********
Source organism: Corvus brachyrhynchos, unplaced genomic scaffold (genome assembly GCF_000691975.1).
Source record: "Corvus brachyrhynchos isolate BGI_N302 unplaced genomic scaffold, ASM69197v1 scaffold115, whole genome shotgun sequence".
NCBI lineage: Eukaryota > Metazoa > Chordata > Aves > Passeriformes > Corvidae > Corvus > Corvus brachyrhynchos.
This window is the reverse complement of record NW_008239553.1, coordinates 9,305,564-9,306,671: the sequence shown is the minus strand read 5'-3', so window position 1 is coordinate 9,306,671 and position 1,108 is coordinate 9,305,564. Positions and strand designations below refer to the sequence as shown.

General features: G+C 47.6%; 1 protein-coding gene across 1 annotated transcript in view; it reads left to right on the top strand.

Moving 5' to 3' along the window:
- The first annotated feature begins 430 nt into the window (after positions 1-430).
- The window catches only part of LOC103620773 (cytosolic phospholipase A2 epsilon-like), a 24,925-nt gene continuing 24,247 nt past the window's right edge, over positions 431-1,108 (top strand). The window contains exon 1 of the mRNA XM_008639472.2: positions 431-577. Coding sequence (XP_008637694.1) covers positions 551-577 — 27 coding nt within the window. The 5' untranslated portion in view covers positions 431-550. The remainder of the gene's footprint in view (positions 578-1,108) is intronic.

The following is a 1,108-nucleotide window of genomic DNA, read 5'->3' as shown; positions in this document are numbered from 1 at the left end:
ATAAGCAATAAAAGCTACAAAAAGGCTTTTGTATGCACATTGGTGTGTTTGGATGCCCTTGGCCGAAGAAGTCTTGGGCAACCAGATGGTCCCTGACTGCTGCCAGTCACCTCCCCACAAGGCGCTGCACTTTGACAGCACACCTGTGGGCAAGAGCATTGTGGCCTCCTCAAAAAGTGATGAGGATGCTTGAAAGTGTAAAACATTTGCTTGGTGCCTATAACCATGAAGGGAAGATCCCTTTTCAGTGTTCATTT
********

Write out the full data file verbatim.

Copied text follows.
Source organism: Corvus brachyrhynchos, unplaced genomic scaffold (genome assembly GCF_000691975.1).
Source record: "Corvus brachyrhynchos isolate BGI_N302 unplaced genomic scaffold, ASM69197v1 scaffold115, whole genome shotgun sequence".
NCBI lineage: Eukaryota > Metazoa > Chordata > Aves > Passeriformes > Corvidae > Corvus > Corvus brachyrhynchos.
This window is the reverse complement of record NW_008239553.1, coordinates 9,305,564-9,306,671: the sequence shown is the minus strand read 5'-3', so window position 1 is coordinate 9,306,671 and position 1,108 is coordinate 9,305,564. Positions and strand designations below refer to the sequence as shown.

General features: G+C 47.6%; 1 protein-coding gene across 1 annotated transcript in view; it reads left to right on the top strand.

Moving 5' to 3' along the window:
- The first annotated feature begins 430 nt into the window (after positions 1-430).
- The window catches only part of LOC103620773 (cytosolic phospholipase A2 epsilon-like), a 24,925-nt gene continuing 24,247 nt past the window's right edge, over positions 431-1,108 (top strand). The window contains exon 1 of the mRNA XM_008639472.2: positions 431-577. Coding sequence (XP_008637694.1) covers positions 551-577 — 27 coding nt within the window. The 5' untranslated portion in view covers positions 431-550. The remainder of the gene's footprint in view (positions 578-1,108) is intronic.

The following is a 1,108-nucleotide window of genomic DNA, read 5'->3' as shown; positions in this document are numbered from 1 at the left end:
ATAAGCAATAAAAGCTACAAAAAGGCTTTTGTATGCACATTGGTGTGTTTGGATGCCCTTGGCCGAAGAAGTCTTGGGCAACCAGATGGTCCCTGACTGCTGCCAGTCACCTCCCCACAAGGCGCTGCACTTTGACAGCACACCTGTGGGCAAGAGCATTGTGGCCTCCTCAAAAAGTGATGAGGATGCTTGAAAGTGTAAAACATTTGCTTGGTGCCTATAACCATGAAGGGAAGATCCCTTTTCAGTGTTCATTT